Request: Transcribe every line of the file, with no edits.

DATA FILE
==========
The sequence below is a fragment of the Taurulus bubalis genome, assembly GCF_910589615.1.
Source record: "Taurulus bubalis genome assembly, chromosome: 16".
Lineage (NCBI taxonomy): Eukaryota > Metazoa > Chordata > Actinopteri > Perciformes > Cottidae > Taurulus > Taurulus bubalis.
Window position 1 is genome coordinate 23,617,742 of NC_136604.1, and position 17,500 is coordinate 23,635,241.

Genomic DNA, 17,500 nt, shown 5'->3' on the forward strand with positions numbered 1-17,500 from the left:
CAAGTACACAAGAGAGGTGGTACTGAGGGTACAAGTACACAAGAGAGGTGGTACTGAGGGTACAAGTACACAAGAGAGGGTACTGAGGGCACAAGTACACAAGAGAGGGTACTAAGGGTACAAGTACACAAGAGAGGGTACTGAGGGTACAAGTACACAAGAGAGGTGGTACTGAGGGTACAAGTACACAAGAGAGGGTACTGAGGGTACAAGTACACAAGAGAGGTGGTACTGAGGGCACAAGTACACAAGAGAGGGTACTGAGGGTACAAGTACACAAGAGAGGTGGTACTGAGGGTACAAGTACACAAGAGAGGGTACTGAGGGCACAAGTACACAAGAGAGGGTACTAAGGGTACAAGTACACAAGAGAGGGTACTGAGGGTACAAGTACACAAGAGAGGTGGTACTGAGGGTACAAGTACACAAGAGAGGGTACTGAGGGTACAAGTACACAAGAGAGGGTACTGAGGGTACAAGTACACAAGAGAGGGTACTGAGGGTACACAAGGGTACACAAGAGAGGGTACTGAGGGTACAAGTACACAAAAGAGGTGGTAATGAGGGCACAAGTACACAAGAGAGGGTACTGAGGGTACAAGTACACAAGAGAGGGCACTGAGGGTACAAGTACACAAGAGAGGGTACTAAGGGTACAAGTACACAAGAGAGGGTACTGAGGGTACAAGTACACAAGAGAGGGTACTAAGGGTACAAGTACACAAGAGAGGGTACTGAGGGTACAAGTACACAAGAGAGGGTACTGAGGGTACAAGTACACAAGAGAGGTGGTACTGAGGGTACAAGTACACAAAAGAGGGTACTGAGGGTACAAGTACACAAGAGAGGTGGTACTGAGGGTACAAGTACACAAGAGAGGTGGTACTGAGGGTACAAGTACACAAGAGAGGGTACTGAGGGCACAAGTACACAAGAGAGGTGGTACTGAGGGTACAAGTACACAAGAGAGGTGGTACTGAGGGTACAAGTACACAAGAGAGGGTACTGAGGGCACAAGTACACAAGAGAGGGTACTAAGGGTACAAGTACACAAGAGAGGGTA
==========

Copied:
The sequence below is a fragment of the Taurulus bubalis genome, assembly GCF_910589615.1.
Source record: "Taurulus bubalis genome assembly, chromosome: 16".
Lineage (NCBI taxonomy): Eukaryota > Metazoa > Chordata > Actinopteri > Perciformes > Cottidae > Taurulus > Taurulus bubalis.
Window position 1 is genome coordinate 23,617,742 of NC_136604.1, and position 17,500 is coordinate 23,635,241.

Genomic DNA, 17,500 nt, shown 5'->3' on the forward strand with positions numbered 1-17,500 from the left:
CAAGTACACAAGAGAGGTGGTACTGAGGGTACAAGTACACAAGAGAGGTGGTACTGAGGGTACAAGTACACAAGAGAGGGTACTGAGGGCACAAGTACACAAGAGAGGGTACTAAGGGTACAAGTACACAAGAGAGGGTACTGAGGGTACAAGTACACAAGAGAGGTGGTACTGAGGGTACAAGTACACAAGAGAGGGTACTGAGGGTACAAGTACACAAGAGAGGTGGTACTGAGGGCACAAGTACACAAGAGAGGGTACTGAGGGTACAAGTACACAAGAGAGGTGGTACTGAGGGTACAAGTACACAAGAGAGGGTACTGAGGGCACAAGTACACAAGAGAGGGTACTAAGGGTACAAGTACACAAGAGAGGGTACTGAGGGTACAAGTACACAAGAGAGGTGGTACTGAGGGTACAAGTACACAAGAGAGGGTACTGAGGGTACAAGTACACAAGAGAGGGTACTGAGGGTACAAGTACACAAGAGAGGGTACTGAGGGTACACAAGGGTACACAAGAGAGGGTACTGAGGGTACAAGTACACAAAAGAGGTGGTAATGAGGGCACAAGTACACAAGAGAGGGTACTGAGGGTACAAGTACACAAGAGAGGGCACTGAGGGTACAAGTACACAAGAGAGGGTACTAAGGGTACAAGTACACAAGAGAGGGTACTGAGGGTACAAGTACACAAGAGAGGGTACTAAGGGTACAAGTACACAAGAGAGGGTACTGAGGGTACAAGTACACAAGAGAGGGTACTGAGGGTACAAGTACACAAGAGAGGTGGTACTGAGGGTACAAGTACACAAAAGAGGGTACTGAGGGTACAAGTACACAAGAGAGGTGGTACTGAGGGTACAAGTACACAAGAGAGGTGGTACTGAGGGTACAAGTACACAAGAGAGGGTACTGAGGGCACAAGTACACAAGAGAGGTGGTACTGAGGGTACAAGTACACAAGAGAGGTGGTACTGAGGGTACAAGTACACAAGAGAGGGTACTGAGGGCACAAGTACACAAGAGAGGGTACTAAGGGTACAAGTACACAAGAGAGGGTA